Saturday, December 29, 2012
Perhaps it's more due to the expectations I had assigned to the fall season after such a fruitful spring session, but I had high hopes that we'd get some creative approaches to the openers this season. Overall, while I think the music itself has gotten easier on the ear and catchier in the brain, I'm finding myself sighing more after the first ninety seconds of the episode.
I'm uncertain if it is due to the content of the shows. Long-distance hikes such as Space Brothers and Gintama' have resigned themselves to glancing out the window and appreciating the scenery, while shows granted a second season such as Sword Art Online and Medaka Box are sleepwalking, plenty satisfied with their content keeping the viewer's interest. Outside of the eternally-enjoyable Polar Bear Café and the Jojo's Bizarre Adventure remake, all of the shows in the Top 10 are first-time appearances.
The decent shows have managed to make ripples, but I can guarantee you this: the bad shows sank like shrapnel. You won't see To-Love-Ru Darkness and Girls und Panzer in these rankings, but you will see a show I wish we could scrub from the collective fanbase's memory, only for its incredible failure. I'm sure you've already guessed by now.
With that, I give you the hardest rankings I've ever had to sit through—the Top 25 opening themes of Fall 2012.
(Clicking the title of the song will bring you to the YouTube'd OP; clicking the artist will bring you to their PV for the song.)
Saturday, November 24, 2012
It took us a little less than three weeks to completely fill out the Golden Ani-Versary of Anime roster. Our listing has a pretty good cross-section of bloggers and reviewers, writers and scholars, Ph.Ds and underclassmen, and I'm proud as fan to be a part of this deep analysis into the history of anime. The past fifty years have been both glorious and rocky for the medium in terms of critical acclaim, commercial success, and global acceptance, and considering its dependence on both human genius and electrical energy, the output in the next fifty years can be anyone's guess.
Now, it's time to...you know...do actual homework. A project this big is going to need some standards.
As the editor for this project, I've been debating many different aspects for our essays. After a few questions to the Tweeting public (and a mechanical pencil to the palm to get my thought process moving), I think we've come up with a general rubric for the blog's entries.
Monday, November 19, 2012
You've got me wondering, Japan. You got Tatsunoko Productions to celebrate their 50th anniversary six months before their actual 50th anniversary, but we still haven't seen a Tetsuwan Atomu 50th anniversary anime poster yet? No matter. Tatsunoko's 50th is good enough for me.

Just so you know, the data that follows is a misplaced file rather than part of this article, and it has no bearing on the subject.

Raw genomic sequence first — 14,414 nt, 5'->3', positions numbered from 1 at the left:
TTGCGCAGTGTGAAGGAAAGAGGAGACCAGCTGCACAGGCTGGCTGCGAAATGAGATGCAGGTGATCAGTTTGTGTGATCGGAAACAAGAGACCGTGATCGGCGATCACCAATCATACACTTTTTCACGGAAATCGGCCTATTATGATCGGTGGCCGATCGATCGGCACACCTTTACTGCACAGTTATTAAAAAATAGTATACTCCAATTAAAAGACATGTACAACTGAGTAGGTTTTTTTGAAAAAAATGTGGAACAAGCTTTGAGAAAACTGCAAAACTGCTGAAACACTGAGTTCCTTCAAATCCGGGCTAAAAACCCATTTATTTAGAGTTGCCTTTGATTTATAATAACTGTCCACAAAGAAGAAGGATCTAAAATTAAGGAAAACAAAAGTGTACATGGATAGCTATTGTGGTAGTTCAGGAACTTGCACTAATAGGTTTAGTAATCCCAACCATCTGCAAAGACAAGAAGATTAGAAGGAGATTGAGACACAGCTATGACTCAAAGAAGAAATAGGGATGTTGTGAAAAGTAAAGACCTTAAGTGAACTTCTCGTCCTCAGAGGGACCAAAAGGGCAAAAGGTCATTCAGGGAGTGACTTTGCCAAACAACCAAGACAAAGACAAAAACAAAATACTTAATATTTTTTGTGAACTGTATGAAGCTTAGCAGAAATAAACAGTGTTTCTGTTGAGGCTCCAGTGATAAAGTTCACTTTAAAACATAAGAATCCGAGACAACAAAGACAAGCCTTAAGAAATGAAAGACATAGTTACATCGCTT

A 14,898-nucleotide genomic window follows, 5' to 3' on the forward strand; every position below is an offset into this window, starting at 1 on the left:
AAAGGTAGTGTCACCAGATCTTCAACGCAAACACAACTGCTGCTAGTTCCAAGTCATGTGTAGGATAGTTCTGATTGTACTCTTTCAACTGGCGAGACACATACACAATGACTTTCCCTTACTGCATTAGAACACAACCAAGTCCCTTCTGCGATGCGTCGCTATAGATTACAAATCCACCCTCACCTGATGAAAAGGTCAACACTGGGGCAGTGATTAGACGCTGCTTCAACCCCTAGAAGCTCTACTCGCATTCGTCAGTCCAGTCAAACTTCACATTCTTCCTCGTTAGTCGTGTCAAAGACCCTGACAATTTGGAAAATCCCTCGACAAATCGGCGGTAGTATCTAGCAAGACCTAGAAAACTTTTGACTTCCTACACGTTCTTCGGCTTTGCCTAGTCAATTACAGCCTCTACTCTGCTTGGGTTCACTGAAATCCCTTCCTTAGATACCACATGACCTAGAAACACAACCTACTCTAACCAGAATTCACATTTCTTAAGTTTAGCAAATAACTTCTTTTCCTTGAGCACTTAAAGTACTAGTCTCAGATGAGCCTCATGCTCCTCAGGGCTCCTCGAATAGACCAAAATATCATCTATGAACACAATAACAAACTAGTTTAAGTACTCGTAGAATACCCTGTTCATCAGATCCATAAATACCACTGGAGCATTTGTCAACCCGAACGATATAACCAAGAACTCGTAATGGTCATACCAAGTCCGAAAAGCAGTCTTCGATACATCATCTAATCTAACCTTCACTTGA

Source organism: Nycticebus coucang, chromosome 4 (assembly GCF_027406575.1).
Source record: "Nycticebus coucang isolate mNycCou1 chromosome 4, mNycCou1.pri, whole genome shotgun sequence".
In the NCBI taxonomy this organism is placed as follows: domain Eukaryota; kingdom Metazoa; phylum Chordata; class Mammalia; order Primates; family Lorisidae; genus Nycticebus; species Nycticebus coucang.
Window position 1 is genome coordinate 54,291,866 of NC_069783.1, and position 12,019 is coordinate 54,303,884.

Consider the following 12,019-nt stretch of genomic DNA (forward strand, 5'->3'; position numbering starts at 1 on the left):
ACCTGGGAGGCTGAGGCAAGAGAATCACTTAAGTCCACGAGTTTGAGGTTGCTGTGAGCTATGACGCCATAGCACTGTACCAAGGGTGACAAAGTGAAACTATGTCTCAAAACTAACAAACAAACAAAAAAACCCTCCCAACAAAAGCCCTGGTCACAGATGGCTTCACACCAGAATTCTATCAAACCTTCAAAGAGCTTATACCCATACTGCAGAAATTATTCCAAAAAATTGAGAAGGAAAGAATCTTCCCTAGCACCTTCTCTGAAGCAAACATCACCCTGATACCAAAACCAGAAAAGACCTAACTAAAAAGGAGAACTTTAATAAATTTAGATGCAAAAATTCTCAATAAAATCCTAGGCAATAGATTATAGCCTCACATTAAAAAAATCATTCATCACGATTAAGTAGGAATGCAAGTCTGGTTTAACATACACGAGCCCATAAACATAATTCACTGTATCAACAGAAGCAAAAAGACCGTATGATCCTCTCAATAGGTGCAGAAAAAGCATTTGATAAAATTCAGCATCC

Regardless, the outpouring of support for the Golden Ani-Versary of Anime has been duly noticed. This was just some uncertain shot-in-the-dark project that I thought a handful of fans would be into. Instead, we filled up the roster in the span of two weeks! Incredible! It may not have gotten the attention that a petition for political or social awareness would get, but it's still impressive!
So let's get down to business.
Currently, we're trying to develop a sensible rubric for all of the essays and rankings, but we can definitely say that we have a time frame in mind. In the next few days, we'll develop a strategy for essay length and content, but for now we can at least settle on a pattern.
We've been hemming and hawing with various release schedules. Should it be year-long? Month-long? All done in the span of 24 hours? Should we start at 1963 and work our way to 2012? Reverse order? Should we throw darts at a Masamune Shirow calendar to randomly pick dates?It's been decided that we shall meet in the middle, both in duration and in sequence.
Once the calendar flips to 2013, we will start with our first year, 1963, the year that Tetsuwan Atomu debuted on Japanese AND American televisions. Within the same week, we will also roll out an entry on 2012, thus book-ending our fifty-year trip in the first seven days. The next week, we'll roll out 1964 and 2011, then progress inwards until we get to the late 1980s / early 90s. Once we get to the last ten entries in late June, we'll randomize the order and finish with 1989, the year that the great Osamu Tezuka passed away.
Each week, we'll accompany the entries with a profile of the year's timeline, covering the important events that defined the industry in both Japan and globally. Hopefully, approaching anime from its past and its present might give us all insight as to how we will view anime in the future.
Some of you might be too antsy to wait to see who has been selected for what years. We've provided the entire listing beyond the jump and hidden for spoilers, so if you want to remain surprised, don't access the jump!